Planet of light: literary salon in the city of Orange.
“…it will simply be these Robots walking around, feeling nothing, thinking nothing, and there will be nobody left to almost, to remind them there was once a species called a human being…”
A passage by Andre Gregory over dinner with Wallace “Wally” Shawn in Louis Malle’s 1981 film My Dinner with Andre: if you haven’t seen it, SEE IT.
The world today, yesterday, very yesterday and with a bit of courage, tomorrow, can be described backward and forward in so many ways by so many personalities; especially, ESPECIALLY those who carelessly forget the meaning of future history. However, there is no blaming to be done here. Let’s face it, this is a winner-take-all society and the glory lies in what and who is poignant, well published, vanguard, evenly marketed and all around entertaining. Not a bad criteria to follow; however, who are these winners? Where do they come from? When do they come from? Who discovers and who searches? Is it easily explicable? Can a small town in Ukraine be just as important as a book signing in Berlin? Excuse me, Plato, we have issues here. Dystopia and iPads aside, what is going on?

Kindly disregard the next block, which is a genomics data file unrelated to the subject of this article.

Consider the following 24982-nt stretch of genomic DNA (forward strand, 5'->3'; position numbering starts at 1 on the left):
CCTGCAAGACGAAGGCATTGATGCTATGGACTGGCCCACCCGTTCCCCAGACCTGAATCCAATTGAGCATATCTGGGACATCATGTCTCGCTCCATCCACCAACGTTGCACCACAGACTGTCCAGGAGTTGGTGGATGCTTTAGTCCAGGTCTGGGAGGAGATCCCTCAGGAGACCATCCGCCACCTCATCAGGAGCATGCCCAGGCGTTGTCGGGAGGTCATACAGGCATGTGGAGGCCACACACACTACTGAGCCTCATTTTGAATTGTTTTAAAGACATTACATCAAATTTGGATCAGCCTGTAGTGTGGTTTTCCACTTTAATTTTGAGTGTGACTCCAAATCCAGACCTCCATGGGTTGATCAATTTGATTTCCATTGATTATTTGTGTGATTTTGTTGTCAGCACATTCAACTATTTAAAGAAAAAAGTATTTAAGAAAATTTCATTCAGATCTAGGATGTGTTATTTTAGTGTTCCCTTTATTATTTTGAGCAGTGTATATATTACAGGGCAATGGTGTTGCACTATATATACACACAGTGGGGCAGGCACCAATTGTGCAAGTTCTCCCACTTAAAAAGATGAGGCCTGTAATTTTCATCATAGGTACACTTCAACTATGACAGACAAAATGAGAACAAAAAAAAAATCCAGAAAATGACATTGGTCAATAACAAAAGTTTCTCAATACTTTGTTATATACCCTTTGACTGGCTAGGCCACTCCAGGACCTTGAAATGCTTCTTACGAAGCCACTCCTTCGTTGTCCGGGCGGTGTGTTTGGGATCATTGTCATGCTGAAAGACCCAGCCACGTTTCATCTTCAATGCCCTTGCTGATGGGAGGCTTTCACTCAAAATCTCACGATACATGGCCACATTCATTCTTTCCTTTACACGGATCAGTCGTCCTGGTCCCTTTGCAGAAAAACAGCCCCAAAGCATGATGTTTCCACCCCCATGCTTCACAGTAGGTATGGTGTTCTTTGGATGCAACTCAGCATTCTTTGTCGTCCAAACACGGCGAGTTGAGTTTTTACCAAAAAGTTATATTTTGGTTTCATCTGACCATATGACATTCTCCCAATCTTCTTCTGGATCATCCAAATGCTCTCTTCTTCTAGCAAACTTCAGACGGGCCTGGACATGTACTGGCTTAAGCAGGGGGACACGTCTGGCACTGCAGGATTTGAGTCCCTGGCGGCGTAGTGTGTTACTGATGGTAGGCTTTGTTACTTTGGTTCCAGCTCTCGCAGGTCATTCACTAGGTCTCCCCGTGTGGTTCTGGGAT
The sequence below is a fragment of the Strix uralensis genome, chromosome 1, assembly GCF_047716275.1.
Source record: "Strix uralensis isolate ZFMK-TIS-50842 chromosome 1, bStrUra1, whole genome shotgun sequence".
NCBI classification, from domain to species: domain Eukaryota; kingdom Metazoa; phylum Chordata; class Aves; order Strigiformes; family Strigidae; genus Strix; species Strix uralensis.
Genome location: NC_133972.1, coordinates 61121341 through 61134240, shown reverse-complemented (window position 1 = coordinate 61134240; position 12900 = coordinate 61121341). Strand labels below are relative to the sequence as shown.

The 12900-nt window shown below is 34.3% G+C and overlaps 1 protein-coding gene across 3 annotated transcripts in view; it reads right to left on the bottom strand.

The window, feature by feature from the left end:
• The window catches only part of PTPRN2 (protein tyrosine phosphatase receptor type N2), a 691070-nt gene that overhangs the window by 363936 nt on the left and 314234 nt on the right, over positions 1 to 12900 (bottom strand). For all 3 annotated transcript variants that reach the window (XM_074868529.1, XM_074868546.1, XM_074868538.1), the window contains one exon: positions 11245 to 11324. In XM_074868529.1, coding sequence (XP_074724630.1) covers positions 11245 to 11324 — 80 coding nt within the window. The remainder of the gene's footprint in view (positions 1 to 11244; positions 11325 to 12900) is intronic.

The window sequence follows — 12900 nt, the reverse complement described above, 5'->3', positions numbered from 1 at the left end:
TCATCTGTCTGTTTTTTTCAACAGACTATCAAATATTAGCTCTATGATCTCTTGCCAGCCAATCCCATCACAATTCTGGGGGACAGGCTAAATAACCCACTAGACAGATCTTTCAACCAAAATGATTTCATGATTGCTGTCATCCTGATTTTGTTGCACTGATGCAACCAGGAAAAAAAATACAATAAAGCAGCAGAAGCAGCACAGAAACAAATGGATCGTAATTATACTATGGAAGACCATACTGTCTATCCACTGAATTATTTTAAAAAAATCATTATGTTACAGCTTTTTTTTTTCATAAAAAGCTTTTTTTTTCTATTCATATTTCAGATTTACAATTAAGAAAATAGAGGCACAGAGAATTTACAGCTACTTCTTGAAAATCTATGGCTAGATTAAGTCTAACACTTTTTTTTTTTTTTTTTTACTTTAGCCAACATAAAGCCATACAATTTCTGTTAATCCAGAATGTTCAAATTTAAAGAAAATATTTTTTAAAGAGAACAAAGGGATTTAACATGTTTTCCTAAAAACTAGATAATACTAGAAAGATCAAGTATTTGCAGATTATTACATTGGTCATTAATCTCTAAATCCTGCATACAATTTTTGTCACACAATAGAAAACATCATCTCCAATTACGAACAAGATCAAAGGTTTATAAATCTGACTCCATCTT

Considering storytellers here, only thing I can think of is that there is an invisible graveyard of writers (or any profession really) that history has forgotten.
“…with feelings, with thoughts… and that history and memory are right now being erased…” Carrying on from Andre’s speech over dinner, he goes on with Wally: “they’re feeling there will be these pockets of light…in a way, invisible planets on this planet, and as we, the world, grow colder, we can take invisible space journeys to these different planets and refuel…”
I believe Aristotle eruditely stated that poetry (storytelling in all mediums of imitation) is far more functional for history than stuffy historians writing backward later on. Imagine that old Greek buzzard sitting in a Denny’s – Sunday morning, early – piping words onto a notebook while more coffee is poured and half eaten pancakes mix with the pile of papers all around him. He writes, to wit: